The Flyers attempted to enact a new media policy which would limit access to goalie Ilya Bryzgalov, whose highly self critical rant following the Flyers recent 9-8 loss to the Winnipeg Jets sparked commentary from just about every segment of the hockey media world.
The policy originally would have Bryzgalov available after games, only. Then it was later amended to limiting his availability on game days and the day before games. Several members of the local media immediately shredded the policy. The Philadelphia Daily News' Frank Seravalli tweeted that the team seemed to be blaming Bryzgalov's up and down play on the media. The Philadelphia Inquirer's Sam Carchidi and the Camden Courier Post's Randy Miller tried to be humorous about the policy, but managed to convey their distaste for it. CSN PHilly's Tim Panaccio joined the general criticism, and all were pretty vocal about how it would affect the difficulty of their jobs.
The Flyers policy was heavy handed and honestly quite stupid. By attempting to set forth a policy that would limit the media, they had to have an idea that it would create a tempest in a teapot. Several members of the Philadelphia media have had contentious relationships with past Flyers, and were not shy about talking and writing about players who they didn't get along with.
The Flyers certainly know this, and yet put forth the policy. The Philadelphia chapter of the Professional Hockey Writers Association decided to file an official complaint, and the Brygalov media policy was withdrawn.
Now that the policy is dead, what will the impact be? Will Bryzgalov simply issue no comments? Will he decide to discard English while speaking with the media, except after games?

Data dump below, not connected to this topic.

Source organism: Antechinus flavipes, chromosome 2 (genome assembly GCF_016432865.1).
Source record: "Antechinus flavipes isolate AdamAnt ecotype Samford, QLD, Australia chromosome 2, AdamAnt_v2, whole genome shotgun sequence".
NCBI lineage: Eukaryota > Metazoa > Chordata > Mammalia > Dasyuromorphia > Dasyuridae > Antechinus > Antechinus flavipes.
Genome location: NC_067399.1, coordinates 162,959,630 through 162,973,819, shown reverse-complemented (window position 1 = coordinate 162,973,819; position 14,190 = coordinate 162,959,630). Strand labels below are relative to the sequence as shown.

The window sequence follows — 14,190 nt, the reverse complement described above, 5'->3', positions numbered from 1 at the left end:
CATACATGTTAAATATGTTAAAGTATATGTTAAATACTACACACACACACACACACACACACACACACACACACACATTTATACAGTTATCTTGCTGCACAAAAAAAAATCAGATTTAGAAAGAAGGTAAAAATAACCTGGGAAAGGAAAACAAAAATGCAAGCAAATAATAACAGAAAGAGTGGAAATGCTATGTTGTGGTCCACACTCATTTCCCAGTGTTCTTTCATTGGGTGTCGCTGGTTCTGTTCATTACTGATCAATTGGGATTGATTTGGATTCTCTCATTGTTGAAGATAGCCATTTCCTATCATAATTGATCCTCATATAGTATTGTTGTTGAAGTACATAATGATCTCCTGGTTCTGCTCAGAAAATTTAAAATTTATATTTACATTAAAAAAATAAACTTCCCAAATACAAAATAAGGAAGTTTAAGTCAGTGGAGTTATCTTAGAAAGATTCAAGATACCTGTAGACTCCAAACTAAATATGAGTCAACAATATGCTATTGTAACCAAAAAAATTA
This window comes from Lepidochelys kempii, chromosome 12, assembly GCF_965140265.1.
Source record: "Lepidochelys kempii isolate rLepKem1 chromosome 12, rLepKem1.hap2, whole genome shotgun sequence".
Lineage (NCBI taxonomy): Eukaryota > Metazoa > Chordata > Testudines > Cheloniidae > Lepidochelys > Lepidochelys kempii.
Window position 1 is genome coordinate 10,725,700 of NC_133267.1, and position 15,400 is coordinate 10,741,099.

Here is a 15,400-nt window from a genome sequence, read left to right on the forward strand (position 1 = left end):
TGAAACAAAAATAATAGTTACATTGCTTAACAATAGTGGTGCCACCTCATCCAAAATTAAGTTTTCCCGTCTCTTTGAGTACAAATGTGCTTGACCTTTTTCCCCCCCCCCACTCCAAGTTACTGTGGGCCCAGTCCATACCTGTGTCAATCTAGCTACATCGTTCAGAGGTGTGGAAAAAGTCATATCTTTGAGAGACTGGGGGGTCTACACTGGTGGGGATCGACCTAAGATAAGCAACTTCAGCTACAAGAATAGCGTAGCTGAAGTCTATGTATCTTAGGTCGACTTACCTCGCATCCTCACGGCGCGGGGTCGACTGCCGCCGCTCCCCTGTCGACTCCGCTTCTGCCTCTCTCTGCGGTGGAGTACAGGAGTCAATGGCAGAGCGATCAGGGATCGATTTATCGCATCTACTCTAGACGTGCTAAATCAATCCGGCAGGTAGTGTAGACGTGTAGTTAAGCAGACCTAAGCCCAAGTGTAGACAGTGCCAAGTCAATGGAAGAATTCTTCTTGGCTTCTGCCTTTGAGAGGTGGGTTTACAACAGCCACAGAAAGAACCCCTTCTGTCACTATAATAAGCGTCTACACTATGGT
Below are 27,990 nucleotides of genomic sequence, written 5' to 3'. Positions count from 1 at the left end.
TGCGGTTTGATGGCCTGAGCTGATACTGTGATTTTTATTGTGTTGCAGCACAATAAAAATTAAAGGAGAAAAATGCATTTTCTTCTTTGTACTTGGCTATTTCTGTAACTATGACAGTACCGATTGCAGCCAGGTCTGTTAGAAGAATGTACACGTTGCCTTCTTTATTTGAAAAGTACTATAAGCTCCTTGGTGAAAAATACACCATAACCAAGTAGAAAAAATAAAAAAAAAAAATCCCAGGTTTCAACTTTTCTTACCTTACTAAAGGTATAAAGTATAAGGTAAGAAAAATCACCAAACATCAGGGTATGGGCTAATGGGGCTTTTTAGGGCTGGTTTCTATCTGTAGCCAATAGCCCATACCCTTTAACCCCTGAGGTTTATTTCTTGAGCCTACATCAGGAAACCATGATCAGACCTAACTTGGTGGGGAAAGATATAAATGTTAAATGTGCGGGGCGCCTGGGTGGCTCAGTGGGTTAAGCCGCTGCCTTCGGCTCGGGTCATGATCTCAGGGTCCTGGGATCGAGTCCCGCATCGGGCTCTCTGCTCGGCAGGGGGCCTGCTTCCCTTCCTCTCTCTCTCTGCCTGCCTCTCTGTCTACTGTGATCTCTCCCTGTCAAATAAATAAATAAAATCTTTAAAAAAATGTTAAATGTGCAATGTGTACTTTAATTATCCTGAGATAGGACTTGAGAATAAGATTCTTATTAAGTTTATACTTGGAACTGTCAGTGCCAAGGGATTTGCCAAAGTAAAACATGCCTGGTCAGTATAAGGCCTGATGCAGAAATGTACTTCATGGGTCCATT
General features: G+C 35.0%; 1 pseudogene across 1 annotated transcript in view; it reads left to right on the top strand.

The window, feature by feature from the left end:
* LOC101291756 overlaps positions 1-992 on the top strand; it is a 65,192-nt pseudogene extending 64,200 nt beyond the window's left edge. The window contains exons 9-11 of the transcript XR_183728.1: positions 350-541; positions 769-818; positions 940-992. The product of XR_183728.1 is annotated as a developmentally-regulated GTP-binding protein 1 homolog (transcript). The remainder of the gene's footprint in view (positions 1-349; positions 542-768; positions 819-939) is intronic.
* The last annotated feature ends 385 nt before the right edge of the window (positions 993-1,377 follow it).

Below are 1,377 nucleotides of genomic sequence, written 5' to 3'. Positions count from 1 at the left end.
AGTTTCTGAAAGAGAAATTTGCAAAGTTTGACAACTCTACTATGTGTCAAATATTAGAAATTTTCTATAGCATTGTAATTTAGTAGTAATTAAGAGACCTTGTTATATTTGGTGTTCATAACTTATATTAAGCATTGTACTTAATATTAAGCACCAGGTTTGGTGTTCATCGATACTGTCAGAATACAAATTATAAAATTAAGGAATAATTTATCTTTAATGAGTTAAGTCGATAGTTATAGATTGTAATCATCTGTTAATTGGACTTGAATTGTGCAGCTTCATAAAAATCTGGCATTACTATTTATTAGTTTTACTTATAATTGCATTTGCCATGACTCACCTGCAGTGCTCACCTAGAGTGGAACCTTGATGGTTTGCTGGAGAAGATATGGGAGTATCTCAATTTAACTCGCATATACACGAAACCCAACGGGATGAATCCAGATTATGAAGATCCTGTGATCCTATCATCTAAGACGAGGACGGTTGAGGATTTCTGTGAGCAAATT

While it was a team policy, it was stated that Bryzgalov was active in the implementation. Bryzgalov's media session following the Flyers win against Carolina on Saturday, showed signs that the goalie was being more considered in his comments, after being highly self critical and saying he had zero confidence following the Winnipeg game.
My problem is how several members of the media handled the policy. I understand that a guy like Bryzgalov, or Chris Pronger or Max Talbot is a reporter's dream. They're open, opinionated and have good senses of humor. Bryzgalov and Pronger, especially, can easily fill notebooks and give a writer an easy time of turning in an entertaining column.
However, as hockey fans, we follow these reporters to get information about the hockey team. One of the beat writers mentioned that by shutting out the media, the Flyers were also shutting out the fans. While that is true, that sort of view should not be made to be the gist of the story.
I don't care how hard it is for a writer to do his job. I simply want coverage of the team and how they are playing. I don't care about their off ice lives, unless it's affecting their on ice play or the general team dynamic. I stress that it was NOT the entire Flyers media that complained in their daily columns or blogs. In fact quite a few credentialed bloggers made it clear that while they disagreed with the limitations on access that it was WHY the policy was adopted rather than how it affected the media that was the important part of the story.
I'm not suggesting that the media "know their place", but rather that some of the media avoid reporting in a TMZ style that creates drama, and concentrate on the games and the results on the ice.
...and who knows, maybe the Flyers figured the easiest way to get the media off of Bryzgalov's back was to make the media get pissed at them for limiting access.